What Do Wild Mice Eat
Summary: When asking, “What do wild mice eat?” the answer is simple. They eat everything that humans and their domestic pets eat and more. Just look in your pantry after an invasion of mice and you will discover their menu is wide and varied.
There are so many misconceptions pest management professionals hear about rodents. One of the biggest mysteries to non-professionals is what do wild mice eat. We see mice running from trash dumpsters and think, “Yuk! Dirty mice.”
If we could actually see inside that dumpster we would discover something we would think would be entirely out of character for a rat or mouse. We would discover that rodent being very discerning about the food it is dining upon. It's true! No self-respecting rodent would consider eating a morsel of food that
has gone bad. The lowly rodent turns out to be a connoisseur of fresh, clean foods. Funny how that works! We see a mouse or rat and think “filth”, while that same rodent is rejecting anything that fails its freshness test.
When you think about garbage you think of waste or something that has been rejected. In reality, and we all know this, humans are wasteful. We discard containers of food that still have edible residue on the sides. We throw away half-eaten sandwiches because we are full. We toss out a banana because it is too ripe. We don't eat apple cores. We peel potatoes, carrots, apples and so many other foods, throwing perfectly edible items in our garbage. I could easily fill this page with foods that we toss out that is fresh, clean and nutritious.
I think you may be starting to get the picture about what wild mice eat. The answer is right in front of you. They eat everything and anything. Sure, they have their favorites, but mice will nibble on a wide variety of foods, tasting a little here and there. Rats, on the other hand are a lot more picky and suspicious. They will take a small taste of something, and then leave it alone. They do this to see if a new food will make them sick. Once they have digested the sample successfully they will return and gorge on that particular food.
Understanding the differences in what and how mice and rats eat is partially how professionals determine what type animal is infesting a location. Understanding a rodent's eating habits can answer the customer's question, “Is it a rat or a mouse?” People are way more fearful of rats than they are of mice.
When a mouse gains entry into a house, its sensitive nose leads it to the kitchen pantry where a large selection of easily attainable foods is available. The pantry is a supply of nuts, grains, dried fruits and lots of paper for nesting. If the home has pets the bagged pet food becomes a target. Pet food is often kept in the garage where entry under a garage door is fairly easy for a mouse. They can gain entry through a hole the size of a dime which means most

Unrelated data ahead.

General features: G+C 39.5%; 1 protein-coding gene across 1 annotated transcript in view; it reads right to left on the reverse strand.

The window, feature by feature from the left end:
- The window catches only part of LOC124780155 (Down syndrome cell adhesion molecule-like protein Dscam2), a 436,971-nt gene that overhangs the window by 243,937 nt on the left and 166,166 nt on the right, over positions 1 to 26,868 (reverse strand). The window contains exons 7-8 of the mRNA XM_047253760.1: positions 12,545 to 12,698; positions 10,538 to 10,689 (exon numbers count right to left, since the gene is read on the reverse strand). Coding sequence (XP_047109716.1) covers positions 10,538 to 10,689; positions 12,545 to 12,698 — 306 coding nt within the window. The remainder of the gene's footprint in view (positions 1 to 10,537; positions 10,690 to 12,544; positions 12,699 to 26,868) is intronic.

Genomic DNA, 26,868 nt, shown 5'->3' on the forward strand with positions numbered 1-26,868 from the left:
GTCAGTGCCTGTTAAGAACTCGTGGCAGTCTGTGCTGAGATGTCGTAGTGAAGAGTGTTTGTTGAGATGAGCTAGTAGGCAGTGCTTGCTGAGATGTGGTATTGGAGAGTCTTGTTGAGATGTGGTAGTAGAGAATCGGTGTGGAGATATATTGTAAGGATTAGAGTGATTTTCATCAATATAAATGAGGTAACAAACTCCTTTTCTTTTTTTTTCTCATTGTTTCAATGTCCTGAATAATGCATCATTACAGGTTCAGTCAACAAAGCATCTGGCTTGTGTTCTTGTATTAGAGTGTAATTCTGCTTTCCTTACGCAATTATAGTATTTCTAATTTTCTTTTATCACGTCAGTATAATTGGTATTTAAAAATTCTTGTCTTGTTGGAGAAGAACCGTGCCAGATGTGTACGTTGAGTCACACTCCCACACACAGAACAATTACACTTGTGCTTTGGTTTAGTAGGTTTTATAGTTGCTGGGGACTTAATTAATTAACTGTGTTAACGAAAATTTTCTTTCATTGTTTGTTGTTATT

garages are accessible. The protein in dog food is a wonderful food source for mice. It's so good, in fact, that is it not uncommon for mice to build their nests right inside a fifty pound bag of dog chow. Nesting materials supplied by the paper bag and the mouse is surrounded by a food supply. What a life!
Mice are more likely to live inside a house and get along nicely on the foods in the kitchen. Their water requirement is way less than a rat's, with much of their water needs being fulfilled by the moisture contained in the food they eat. A rat needs a more plentiful supply of water, so it needs to nest in an area where water pools on the flood or near other water sources.
So, what do wild mice eat? Anything they can get their little choppers on.
12 Dec 2011, 21:19
12 Dec 2011, 22:04
27 Dec 2011, 21:19
28 Dec 2011, 09:51
I've had success w/trap for skunks & possums, but not rats and mice.
The only way I got rid of the mice is/ with bait poison. I felt fad but the trap failed & I couln't risk a tenant being injured. In Israel they are studying rats. If a trapped rat is in an compartment- they will free it 1st then eat a treat with them. I also noted my pet rat when I was 5 five mesmerized my house. Same with my bunny. He'd eat marigolds- but not Oleaneder. The rodent family is intelligent as proved by Israel's lab.
29 Dec 2011, 14:19
21 Feb 2012, 18:40
I just started defrosting some gumbo I had in my freezer and noticed that the bag was leaking pretty badly (we store our frozen food in ziploc bags when possible for easy stacking) and threw the bag out. Grabbed another bag of gumbo and saw what appear to be bite marks on that bag too. This seems like an outlandish question to me, but is it possible for mice to get in the freezer? Thanks!
22 Feb 2012, 14:19
26 Apr 2012, 04:18
is there a brand od live humane trap, so I can catch the little mouse Bastar...brats I mean?
19 Jun 2012, 17:39
27 Jun 2012, 10:29
27 Jun 2012, 12:16
02 Aug 2012, 13:34
03 Aug 2012, 01:50
a desperate girl...
27 Sep 2012, 21:54
I have mice in my basement. I have never seen them, but I can smell their droppings, and see other evidence like shredded paper, etc.
There's no food down there, but until recently the basement was full of spiders and other creepy-crawlies. About a week ago, I decided to fumigate with "Raid Fumigator," which contains permethrin as the active ingredient.
Now all the bugs are gone, but I'm wondering two things. First, would the permethrin have likely either killed or driven out the mice? And second, with no more bugs down there (hence nothing to eat) will they likely abandon the basement on their own?
P.S. It's hysterical all the commenters who want your help raising mice. LOL...as you noted above, it's your job to kill them.
28 Sep 2012, 15:50
You need to put out two dozen mouse traps and you need to read my article on how to properly set mouse traps. The articles are listed under "Mice" in the category list on the left side of any page.
31 Oct 2012, 14:08
15 Nov 2012, 16:37
16 Nov 2012, 15:04
13 Dec 2012, 20:05